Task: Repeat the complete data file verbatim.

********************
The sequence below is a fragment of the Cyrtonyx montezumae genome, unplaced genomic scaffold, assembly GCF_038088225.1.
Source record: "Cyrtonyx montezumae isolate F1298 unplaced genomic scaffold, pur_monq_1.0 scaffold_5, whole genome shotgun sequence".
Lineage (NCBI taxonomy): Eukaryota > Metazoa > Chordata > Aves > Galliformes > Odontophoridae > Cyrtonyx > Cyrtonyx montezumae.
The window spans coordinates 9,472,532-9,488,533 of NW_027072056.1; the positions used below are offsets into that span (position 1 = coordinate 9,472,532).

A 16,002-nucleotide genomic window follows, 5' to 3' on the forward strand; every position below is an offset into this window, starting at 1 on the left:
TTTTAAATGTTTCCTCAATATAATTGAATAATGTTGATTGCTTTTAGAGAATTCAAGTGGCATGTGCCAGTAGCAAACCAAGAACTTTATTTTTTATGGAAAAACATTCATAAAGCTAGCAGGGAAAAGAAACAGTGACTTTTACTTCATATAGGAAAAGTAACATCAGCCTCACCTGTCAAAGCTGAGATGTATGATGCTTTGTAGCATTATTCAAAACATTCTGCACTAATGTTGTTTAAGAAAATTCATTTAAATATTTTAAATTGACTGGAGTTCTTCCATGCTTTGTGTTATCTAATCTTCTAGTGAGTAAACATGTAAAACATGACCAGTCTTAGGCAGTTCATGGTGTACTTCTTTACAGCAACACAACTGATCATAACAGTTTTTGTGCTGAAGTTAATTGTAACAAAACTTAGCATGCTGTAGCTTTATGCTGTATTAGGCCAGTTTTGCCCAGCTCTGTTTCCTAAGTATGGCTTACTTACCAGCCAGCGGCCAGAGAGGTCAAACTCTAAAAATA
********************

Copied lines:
The sequence below is a fragment of the Cyrtonyx montezumae genome, unplaced genomic scaffold, assembly GCF_038088225.1.
Source record: "Cyrtonyx montezumae isolate F1298 unplaced genomic scaffold, pur_monq_1.0 scaffold_5, whole genome shotgun sequence".
Lineage (NCBI taxonomy): Eukaryota > Metazoa > Chordata > Aves > Galliformes > Odontophoridae > Cyrtonyx > Cyrtonyx montezumae.
The window spans coordinates 9,472,532-9,488,533 of NW_027072056.1; the positions used below are offsets into that span (position 1 = coordinate 9,472,532).

A 16,002-nucleotide genomic window follows, 5' to 3' on the forward strand; every position below is an offset into this window, starting at 1 on the left:
TTTTAAATGTTTCCTCAATATAATTGAATAATGTTGATTGCTTTTAGAGAATTCAAGTGGCATGTGCCAGTAGCAAACCAAGAACTTTATTTTTTATGGAAAAACATTCATAAAGCTAGCAGGGAAAAGAAACAGTGACTTTTACTTCATATAGGAAAAGTAACATCAGCCTCACCTGTCAAAGCTGAGATGTATGATGCTTTGTAGCATTATTCAAAACATTCTGCACTAATGTTGTTTAAGAAAATTCATTTAAATATTTTAAATTGACTGGAGTTCTTCCATGCTTTGTGTTATCTAATCTTCTAGTGAGTAAACATGTAAAACATGACCAGTCTTAGGCAGTTCATGGTGTACTTCTTTACAGCAACACAACTGATCATAACAGTTTTTGTGCTGAAGTTAATTGTAACAAAACTTAGCATGCTGTAGCTTTATGCTGTATTAGGCCAGTTTTGCCCAGCTCTGTTTCCTAAGTATGGCTTACTTACCAGCCAGCGGCCAGAGAGGTCAAACTCTAAAAATA